It's a storyline that sounds ripped right from the pages of a spy novel. An Argentinian prosecutor dies in his apartment under mysterious circumstances. The death happens the day before he's due to testify to his country's legislature—he's going to claim a cover-up by the Argentinian president of details about a bombing that happened decades ago. Just a day prior he tells a journalist he fears for his life.
And now, months after his death, cybersecurity researchers are finding details falling into place that show his phone was completely owned by a unique version of the AlienSpy remote access tool (RAT). The circumstances around the infection of Alberto Nisman's Motorola phone were sussed out by Morgan Marquis-Boire, the director of security at First Look Media, who at Black Hat USA last month reported publicly what he found. According to researchers following up this week with further analysis of this incarnation of AlienSpy, the whole situation shows the human significance that digital attacks can have in situations like these.
"Attacks in the digital world are often a consequence of ongoing events in the real world," says Thoufique Haq, security researcher for Proofpoint, which this week released some findings from its analysis of the payload that Marquis-Boire believes sat on Nisman's phone for 6 weeks. "It is unclear whether this attack payload has any relevance to death of Alberto Nisman, but the payload analyzed nonetheless shows how the immense capability that a malware payload provides."
First brought to the forefront of the security limelight last April, AlienSpy is a more advanced refinement of previous RATs like Frutus and Adwind. In addition to keeping the core ability of completely compromising remote systems and mobile devices, AlienSpy's differentiator for attackers has been its sandbox evasion and antimalware disabling features. According to experts at Fidelis who first brought attention to AlienSpy this spring, the tool was being used to deliver the Citadel banking Trojan and to maintain persistence particularly within targeted critical infrastructure companies.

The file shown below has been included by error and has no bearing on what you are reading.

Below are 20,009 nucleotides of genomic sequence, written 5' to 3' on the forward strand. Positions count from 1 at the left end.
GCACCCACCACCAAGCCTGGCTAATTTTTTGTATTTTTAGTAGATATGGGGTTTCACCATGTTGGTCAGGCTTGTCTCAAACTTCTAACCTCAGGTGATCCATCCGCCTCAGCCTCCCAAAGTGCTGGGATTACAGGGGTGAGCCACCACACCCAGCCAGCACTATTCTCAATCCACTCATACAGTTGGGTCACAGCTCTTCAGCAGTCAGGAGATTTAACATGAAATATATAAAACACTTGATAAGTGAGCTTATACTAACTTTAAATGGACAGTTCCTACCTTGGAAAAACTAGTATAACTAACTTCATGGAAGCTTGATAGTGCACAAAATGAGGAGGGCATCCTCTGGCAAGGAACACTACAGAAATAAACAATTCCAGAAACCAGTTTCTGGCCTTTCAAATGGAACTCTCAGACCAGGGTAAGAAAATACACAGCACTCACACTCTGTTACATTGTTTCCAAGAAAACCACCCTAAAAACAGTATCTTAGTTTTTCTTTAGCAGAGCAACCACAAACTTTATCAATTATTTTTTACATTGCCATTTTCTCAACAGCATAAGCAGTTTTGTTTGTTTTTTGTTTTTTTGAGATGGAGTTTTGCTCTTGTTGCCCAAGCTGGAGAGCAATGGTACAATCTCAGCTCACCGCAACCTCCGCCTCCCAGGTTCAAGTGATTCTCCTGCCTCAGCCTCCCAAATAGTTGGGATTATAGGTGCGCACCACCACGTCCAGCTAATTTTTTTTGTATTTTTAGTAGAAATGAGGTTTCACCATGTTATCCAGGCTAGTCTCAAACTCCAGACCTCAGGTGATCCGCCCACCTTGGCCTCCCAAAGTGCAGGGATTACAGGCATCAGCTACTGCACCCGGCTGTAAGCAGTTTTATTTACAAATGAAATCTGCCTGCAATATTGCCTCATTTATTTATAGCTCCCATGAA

In this specific instance, Marquis-Boire discovered the connection to AlienSpy after reading an account this summer that gave the full file name of a JAR file that seemed to be the payload that infected Nisman's phone. When Marquis-Boire looked it up on VirusTotal, the search came up with only a single instance of that file. According to Proofpoint, that file itself may not have even been the intended payload for the prosecutor's phone.
"Android payloads are typically APKs (Android Application Package) or native binaries compiled for ARM processors," Haq says. "While technically possible, it is not trivial to get JAR payloads to run on an Android operation system without installing a Java emulation engine. Instead, it is more likely that the payload was intended to be loaded on a desktop environment but may have been inadvertently downloaded on the Android phone, possibly through email or another vector."
Nevertheless, it did provide a valuable breadcrumb in the analysis of this particular instance of AlienSpy, which Haq reports packaged up that JAR in an additional layer of obfuscation that's not usually seen in most AlienSpy payloads in the wild. The payload showed a considerable range of features, says Haq, explaining that they were extensible through secondary plug-ins that could be pushed down to the targeted machine. While the analysis proved a good academic exercise, it is unlikely that any researcher will be able to use it to figure out who exactly placed it on Nisman's phone. But it does stand as yet another example in the growing cadre of RATs that are used both for political and economic espionage today.
"RATs such as AlienSpy constitute powerful surveillance tools that would enable them to observe and collect information on the communications and actions of adversaries," Haq says. "As we continue to observe ‘crossover’ in the traditional targeting of state actors and cybercriminals, public and private organizations need to be on alert for phishing and other attacks designed to deliver RATs such as AlienSpy onto client systems."Ericka Chickowski specializes in coverage of information technology and business innovation. She has focused on information security for the better part of a decade and regularly writes about the security industry as a contributor to Dark Reading. View Full Bio